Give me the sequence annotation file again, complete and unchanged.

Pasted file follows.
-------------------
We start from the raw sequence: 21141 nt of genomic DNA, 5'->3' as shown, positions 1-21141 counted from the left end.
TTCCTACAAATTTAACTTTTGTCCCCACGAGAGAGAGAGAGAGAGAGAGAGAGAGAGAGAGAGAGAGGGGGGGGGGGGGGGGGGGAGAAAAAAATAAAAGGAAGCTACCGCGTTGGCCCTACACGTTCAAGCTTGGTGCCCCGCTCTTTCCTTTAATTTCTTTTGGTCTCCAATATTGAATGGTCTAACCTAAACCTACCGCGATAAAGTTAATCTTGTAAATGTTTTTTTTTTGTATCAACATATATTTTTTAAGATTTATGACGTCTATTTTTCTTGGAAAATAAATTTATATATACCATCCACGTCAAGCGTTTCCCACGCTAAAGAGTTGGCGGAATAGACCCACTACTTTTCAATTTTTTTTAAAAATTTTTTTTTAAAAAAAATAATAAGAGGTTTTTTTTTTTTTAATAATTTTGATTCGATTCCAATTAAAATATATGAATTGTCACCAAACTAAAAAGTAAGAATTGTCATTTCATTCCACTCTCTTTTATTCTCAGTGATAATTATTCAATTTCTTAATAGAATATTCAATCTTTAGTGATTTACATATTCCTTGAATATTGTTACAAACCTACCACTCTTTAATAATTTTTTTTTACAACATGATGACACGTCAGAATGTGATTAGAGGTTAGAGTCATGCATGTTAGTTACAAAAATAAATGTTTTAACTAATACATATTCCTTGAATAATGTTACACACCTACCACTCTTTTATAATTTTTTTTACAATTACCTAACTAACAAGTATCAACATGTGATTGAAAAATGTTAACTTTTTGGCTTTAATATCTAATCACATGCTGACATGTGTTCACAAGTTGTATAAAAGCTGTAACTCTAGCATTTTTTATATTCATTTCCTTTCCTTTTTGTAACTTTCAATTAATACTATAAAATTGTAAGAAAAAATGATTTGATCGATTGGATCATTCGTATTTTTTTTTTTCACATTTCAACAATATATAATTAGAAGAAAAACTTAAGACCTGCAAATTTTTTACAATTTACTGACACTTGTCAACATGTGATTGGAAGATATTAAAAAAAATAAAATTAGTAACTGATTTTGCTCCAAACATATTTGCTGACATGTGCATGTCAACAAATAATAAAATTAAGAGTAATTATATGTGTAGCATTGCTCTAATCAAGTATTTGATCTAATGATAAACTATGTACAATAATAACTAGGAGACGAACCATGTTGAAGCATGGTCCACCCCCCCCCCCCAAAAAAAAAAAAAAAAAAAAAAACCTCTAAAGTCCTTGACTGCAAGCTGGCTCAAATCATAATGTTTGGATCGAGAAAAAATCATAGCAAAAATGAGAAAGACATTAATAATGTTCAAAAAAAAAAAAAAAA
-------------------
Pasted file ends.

We start from the raw sequence: 21141 nt of genomic DNA, 5'->3' as shown, positions 1-21141 counted from the left end.
TTCCTACAAATTTAACTTTTGTCCCCACGAGAGAGAGAGAGAGAGAGAGAGAGAGAGAGAGAGAGAGGGGGGGGGGGGGGGGGGGAGAAAAAAATAAAAGGAAGCTACCGCGTTGGCCCTACACGTTCAAGCTTGGTGCCCCGCTCTTTCCTTTAATTTCTTTTGGTCTCCAATATTGAATGGTCTAACCTAAACCTACCGCGATAAAGTTAATCTTGTAAATGTTTTTTTTTTGTATCAACATATATTTTTTAAGATTTATGACGTCTATTTTTCTTGGAAAATAAATTTATATATACCATCCACGTCAAGCGTTTCCCACGCTAAAGAGTTGGCGGAATAGACCCACTACTTTTCAATTTTTTTTAAAAATTTTTTTTTAAAAAAAATAATAAGAGGTTTTTTTTTTTTTAATAATTTTGATTCGATTCCAATTAAAATATATGAATTGTCACCAAACTAAAAAGTAAGAATTGTCATTTCATTCCACTCTCTTTTATTCTCAGTGATAATTATTCAATTTCTTAATAGAATATTCAATCTTTAGTGATTTACATATTCCTTGAATATTGTTACAAACCTACCACTCTTTAATAATTTTTTTTTACAACATGATGACACGTCAGAATGTGATTAGAGGTTAGAGTCATGCATGTTAGTTACAAAAATAAATGTTTTAACTAATACATATTCCTTGAATAATGTTACACACCTACCACTCTTTTATAATTTTTTTTACAATTACCTAACTAACAAGTATCAACATGTGATTGAAAAATGTTAACTTTTTGGCTTTAATATCTAATCACATGCTGACATGTGTTCACAAGTTGTATAAAAGCTGTAACTCTAGCATTTTTTATATTCATTTCCTTTCCTTTTTGTAACTTTCAATTAATACTATAAAATTGTAAGAAAAAATGATTTGATCGATTGGATCATTCGTATTTTTTTTTTTCACATTTCAACAATATATAATTAGAAGAAAAACTTAAGACCTGCAAATTTTTTACAATTTACTGACACTTGTCAACATGTGATTGGAAGATATTAAAAAAAATAAAATTAGTAACTGATTTTGCTCCAAACATATTTGCTGACATGTGCATGTCAACAAATAATAAAATTAAGAGTAATTATATGTGTAGCATTGCTCTAATCAAGTATTTGATCTAATGATAAACTATGTACAATAATAACTAGGAGACGAACCATGTTGAAGCATGGTCCACCCCCCCCCCCCAAAAAAAAAAAAAAAAAAAAAAACCTCTAAAGTCCTTGACTGCAAGCTGGCTCAAATCATAATGTTTGGATCGAGAAAAAATCATAGCAAAAATGAGAAAGACATTAATAATGTTCAAAAAAAAAAAAAAAA